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I have acquired a 4 year BA degree in one of the social sciences. At the moment, I'm considering applying for MSc outside of my country (I'm Non-EU citizen and I will apply for MSc studies in EU country).

The University where I want to apply has 3-year BA programmes and 2-year MA/MSc programmes. However, in my country I finished a 4 year BA programme with a total of 240 credits and MA studies are usually with a duration of 1 year. I really don't want to study 2 full years for something that I believe I could finish in a considerably shorter time (one year). Also, I already have the necessery credits for the first year of the MSc programme.

I would like to know how is this handled? Does the number of the acquired credits I have matters, or is the official length of the MSc programme that counts?

  • Specific answers to the question of "what work is required" will vary by university and they are the only ones who can answer that question, especially if you have questions about transferring credits into the program, and especially if you're transferring credits internationally. Two years is pretty standard for an MS degree in the US. – David Jul 11 '17 at 20:23
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This is not a universal truth, but my experience in researching Master's Programs is that the main difference between a 1year and 2 year Master's program is the research component.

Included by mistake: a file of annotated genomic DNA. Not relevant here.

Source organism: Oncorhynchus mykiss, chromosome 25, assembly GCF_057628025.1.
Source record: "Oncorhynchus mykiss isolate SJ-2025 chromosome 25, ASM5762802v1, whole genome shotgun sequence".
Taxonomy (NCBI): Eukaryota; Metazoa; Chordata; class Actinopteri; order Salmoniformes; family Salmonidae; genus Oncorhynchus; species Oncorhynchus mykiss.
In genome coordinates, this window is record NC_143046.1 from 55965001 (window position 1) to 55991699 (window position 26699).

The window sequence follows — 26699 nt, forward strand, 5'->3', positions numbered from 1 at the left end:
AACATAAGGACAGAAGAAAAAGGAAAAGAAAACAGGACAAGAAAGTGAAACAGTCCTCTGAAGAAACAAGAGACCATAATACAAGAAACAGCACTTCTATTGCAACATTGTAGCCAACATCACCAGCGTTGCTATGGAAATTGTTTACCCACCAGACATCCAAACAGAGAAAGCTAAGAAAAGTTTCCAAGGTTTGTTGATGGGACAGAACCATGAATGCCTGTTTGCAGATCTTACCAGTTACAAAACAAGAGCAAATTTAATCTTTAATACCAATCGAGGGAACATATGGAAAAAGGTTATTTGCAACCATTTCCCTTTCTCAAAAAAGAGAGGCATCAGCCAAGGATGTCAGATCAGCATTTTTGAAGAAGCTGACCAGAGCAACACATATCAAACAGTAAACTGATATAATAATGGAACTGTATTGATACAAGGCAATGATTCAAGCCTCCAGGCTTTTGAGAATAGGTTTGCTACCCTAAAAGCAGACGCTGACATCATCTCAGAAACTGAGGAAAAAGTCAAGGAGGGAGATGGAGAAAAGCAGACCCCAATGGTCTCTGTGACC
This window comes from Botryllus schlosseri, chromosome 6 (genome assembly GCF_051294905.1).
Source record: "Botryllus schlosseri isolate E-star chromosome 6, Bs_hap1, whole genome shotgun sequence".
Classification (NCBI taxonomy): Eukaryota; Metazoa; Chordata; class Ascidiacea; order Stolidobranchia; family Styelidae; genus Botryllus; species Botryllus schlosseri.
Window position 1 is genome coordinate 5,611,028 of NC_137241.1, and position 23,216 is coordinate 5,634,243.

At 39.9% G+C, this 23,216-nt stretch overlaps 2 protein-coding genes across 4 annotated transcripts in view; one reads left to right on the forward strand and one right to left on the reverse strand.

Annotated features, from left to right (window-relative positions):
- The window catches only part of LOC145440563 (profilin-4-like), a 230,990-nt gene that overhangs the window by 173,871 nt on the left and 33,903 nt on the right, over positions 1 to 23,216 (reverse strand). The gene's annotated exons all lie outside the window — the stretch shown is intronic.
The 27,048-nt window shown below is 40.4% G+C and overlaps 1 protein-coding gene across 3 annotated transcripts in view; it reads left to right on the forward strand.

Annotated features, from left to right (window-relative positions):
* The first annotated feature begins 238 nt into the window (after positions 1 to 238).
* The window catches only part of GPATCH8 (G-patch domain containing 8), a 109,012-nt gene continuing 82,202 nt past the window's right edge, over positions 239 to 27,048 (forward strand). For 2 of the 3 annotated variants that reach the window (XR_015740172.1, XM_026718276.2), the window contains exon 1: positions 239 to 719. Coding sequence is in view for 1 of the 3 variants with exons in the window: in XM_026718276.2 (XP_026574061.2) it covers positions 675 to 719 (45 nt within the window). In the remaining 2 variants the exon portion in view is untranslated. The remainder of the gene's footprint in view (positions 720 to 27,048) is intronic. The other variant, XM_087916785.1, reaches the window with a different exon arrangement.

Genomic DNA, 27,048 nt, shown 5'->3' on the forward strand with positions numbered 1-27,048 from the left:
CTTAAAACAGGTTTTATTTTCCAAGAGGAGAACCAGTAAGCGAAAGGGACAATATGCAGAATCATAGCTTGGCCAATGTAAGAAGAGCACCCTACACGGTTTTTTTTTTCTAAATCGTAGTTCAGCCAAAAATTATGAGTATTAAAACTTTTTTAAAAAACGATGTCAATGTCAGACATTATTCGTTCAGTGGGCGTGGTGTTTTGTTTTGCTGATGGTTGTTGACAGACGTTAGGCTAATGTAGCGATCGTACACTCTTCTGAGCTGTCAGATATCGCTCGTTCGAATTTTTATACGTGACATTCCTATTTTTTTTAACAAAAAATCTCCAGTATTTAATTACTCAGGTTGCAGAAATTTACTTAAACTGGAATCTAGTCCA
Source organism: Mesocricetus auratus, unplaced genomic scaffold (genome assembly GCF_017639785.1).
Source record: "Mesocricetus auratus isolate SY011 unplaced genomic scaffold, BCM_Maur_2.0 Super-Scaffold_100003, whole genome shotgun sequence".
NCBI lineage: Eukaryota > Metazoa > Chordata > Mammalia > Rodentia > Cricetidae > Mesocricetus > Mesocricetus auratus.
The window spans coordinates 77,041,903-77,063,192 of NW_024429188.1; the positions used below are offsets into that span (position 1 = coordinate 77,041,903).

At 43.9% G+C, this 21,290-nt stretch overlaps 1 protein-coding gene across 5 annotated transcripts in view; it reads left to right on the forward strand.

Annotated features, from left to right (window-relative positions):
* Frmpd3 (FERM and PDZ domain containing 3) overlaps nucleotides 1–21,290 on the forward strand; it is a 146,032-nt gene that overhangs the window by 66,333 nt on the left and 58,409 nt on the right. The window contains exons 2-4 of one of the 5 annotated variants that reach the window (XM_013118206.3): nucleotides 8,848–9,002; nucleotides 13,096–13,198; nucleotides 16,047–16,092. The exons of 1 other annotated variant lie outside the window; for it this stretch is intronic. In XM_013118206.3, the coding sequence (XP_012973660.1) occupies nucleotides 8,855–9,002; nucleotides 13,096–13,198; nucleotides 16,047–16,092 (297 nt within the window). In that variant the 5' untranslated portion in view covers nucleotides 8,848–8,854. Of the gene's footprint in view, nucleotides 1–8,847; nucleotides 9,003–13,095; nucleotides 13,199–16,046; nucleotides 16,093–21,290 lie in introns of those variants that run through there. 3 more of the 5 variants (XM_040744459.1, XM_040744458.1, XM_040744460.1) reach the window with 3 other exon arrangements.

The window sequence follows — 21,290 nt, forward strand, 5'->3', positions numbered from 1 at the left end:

1 year programs tend to be primarily course based, with a shorter project, if any. Very seldom will there be a 2 year program consisting entirely of classes. Instead, there is usually a thesis, project, essay, etc. that can last around a year.

No matter how skilled you are, research takes time. So a 1 year Master's program will necessary mean a more shallow project, whereas a two year program alloes for more depth, and is more likely to result in publishable research.

So when choosing a program, ask yourself what you're trying to get out of it. If your main interest is classes, 1 year is fine. If you want to be a researcher or tackle an ambitious project, 2 year will probably be better.

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This sounds like it is probably an institution by institution policy. I know that here in the UK a masters programme lasts one year but that in Germany, they last two- furthermore, I've been told that a 2 year Masters programme garners greater respect than the single year option. This may be because there is a stronger taught element or because you're in the lab for longer gaining more skills.

E-mail the institution you are interested in and ask but I've been at it for 8.5 years so 4 seems like a dream.

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